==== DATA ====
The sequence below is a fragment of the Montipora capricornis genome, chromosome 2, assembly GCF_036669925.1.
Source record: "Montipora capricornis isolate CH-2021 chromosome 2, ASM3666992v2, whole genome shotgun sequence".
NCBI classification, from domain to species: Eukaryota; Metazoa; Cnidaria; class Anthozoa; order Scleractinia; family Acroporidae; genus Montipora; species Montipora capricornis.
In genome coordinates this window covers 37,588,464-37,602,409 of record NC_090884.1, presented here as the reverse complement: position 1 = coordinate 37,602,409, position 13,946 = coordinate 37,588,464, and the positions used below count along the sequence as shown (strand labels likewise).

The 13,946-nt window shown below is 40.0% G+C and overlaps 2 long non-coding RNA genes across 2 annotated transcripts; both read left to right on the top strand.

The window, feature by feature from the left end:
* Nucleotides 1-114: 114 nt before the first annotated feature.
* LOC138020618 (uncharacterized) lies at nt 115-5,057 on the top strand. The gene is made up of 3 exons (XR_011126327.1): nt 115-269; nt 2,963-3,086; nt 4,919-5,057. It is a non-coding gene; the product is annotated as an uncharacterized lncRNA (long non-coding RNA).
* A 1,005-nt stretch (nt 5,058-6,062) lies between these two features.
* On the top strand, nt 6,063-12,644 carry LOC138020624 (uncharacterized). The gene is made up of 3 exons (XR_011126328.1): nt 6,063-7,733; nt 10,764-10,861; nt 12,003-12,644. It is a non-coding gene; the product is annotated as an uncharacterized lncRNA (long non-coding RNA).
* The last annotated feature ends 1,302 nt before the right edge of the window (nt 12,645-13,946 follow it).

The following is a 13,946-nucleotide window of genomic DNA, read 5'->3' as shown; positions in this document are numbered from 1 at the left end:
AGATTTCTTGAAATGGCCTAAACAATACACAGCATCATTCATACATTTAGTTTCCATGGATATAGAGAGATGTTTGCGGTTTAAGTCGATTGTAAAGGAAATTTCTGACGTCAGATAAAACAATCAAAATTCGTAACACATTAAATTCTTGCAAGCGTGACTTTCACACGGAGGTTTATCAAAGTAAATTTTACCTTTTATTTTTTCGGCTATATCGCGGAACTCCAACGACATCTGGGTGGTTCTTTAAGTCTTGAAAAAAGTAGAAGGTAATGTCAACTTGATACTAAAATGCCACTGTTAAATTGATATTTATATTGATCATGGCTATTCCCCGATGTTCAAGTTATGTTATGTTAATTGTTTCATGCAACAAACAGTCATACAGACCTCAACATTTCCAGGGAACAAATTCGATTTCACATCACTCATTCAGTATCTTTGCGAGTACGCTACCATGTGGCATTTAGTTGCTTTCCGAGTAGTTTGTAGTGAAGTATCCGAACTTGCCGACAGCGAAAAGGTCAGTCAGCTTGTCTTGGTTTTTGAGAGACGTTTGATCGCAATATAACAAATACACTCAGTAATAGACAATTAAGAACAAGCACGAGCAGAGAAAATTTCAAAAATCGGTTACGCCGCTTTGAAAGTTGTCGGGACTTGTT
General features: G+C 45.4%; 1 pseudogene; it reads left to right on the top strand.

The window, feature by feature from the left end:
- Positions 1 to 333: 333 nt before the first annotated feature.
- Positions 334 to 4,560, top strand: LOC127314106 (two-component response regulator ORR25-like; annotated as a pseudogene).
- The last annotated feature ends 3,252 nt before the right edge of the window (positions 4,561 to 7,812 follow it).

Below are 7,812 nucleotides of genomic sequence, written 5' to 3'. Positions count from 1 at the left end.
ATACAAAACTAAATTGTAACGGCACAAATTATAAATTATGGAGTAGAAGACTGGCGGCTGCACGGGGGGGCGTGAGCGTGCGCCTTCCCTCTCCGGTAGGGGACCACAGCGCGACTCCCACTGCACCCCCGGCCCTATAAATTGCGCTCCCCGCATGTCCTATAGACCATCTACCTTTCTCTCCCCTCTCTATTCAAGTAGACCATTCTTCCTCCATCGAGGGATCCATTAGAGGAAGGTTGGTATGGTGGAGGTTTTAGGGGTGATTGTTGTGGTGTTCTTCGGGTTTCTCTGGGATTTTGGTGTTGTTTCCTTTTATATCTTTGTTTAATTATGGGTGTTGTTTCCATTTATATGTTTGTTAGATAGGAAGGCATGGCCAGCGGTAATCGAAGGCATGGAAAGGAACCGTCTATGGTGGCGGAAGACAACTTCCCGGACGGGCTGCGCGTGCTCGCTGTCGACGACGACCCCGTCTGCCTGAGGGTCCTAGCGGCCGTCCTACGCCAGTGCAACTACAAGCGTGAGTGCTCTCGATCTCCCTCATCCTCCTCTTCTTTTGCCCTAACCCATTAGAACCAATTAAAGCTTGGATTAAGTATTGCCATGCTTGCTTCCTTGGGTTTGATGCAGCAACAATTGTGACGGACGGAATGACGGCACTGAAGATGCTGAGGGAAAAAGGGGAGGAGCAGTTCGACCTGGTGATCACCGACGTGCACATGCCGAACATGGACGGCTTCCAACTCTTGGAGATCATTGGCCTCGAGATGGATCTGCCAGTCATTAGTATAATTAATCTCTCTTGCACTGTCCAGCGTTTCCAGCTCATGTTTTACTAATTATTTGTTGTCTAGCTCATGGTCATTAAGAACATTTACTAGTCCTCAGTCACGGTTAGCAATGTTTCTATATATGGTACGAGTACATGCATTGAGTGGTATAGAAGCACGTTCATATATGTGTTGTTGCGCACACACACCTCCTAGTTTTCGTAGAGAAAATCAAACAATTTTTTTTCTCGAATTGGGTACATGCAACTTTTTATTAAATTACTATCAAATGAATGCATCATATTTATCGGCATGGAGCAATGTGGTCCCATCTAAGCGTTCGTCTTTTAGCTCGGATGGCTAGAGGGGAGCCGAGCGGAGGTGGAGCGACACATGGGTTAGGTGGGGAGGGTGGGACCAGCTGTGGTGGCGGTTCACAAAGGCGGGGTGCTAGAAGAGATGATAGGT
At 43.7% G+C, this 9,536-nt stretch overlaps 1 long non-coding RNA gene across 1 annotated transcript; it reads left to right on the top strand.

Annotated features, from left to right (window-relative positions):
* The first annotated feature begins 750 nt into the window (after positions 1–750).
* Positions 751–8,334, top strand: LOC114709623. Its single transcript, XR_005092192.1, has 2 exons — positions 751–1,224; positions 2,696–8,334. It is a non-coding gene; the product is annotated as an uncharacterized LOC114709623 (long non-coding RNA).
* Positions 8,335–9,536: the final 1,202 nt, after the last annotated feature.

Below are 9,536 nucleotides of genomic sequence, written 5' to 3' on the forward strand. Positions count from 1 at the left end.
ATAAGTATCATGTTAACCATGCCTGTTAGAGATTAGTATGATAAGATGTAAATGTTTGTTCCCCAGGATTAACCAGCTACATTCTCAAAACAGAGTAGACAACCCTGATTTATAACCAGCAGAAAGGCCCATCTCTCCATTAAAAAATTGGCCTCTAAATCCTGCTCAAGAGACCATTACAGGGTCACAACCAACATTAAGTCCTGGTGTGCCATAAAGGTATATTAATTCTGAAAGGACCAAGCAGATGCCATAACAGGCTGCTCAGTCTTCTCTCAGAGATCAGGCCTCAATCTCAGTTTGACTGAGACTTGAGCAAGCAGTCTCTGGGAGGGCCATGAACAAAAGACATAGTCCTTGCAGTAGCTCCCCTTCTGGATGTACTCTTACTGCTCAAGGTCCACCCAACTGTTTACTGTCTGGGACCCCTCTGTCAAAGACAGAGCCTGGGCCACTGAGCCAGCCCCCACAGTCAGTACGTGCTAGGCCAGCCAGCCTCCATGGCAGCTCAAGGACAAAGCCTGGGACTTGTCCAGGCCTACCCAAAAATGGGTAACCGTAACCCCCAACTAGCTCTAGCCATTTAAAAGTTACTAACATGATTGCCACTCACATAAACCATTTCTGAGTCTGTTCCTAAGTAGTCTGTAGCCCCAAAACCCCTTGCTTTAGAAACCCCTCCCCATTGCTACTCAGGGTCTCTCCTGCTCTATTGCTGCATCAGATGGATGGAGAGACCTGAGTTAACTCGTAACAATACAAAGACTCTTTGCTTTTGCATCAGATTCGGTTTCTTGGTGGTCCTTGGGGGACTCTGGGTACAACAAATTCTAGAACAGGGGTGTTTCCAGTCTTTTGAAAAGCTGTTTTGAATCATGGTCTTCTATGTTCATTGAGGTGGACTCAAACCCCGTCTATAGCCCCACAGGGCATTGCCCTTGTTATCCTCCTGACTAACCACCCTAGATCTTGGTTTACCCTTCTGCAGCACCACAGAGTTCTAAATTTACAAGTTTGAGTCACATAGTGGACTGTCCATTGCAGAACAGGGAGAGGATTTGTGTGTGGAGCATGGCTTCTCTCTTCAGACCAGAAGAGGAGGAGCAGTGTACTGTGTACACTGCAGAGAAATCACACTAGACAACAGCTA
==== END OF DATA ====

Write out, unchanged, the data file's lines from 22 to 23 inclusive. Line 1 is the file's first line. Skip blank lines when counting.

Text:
Annotated features, from left to right (window-relative positions):
* The first annotated feature begins 750 nt into the window (after positions 1–750).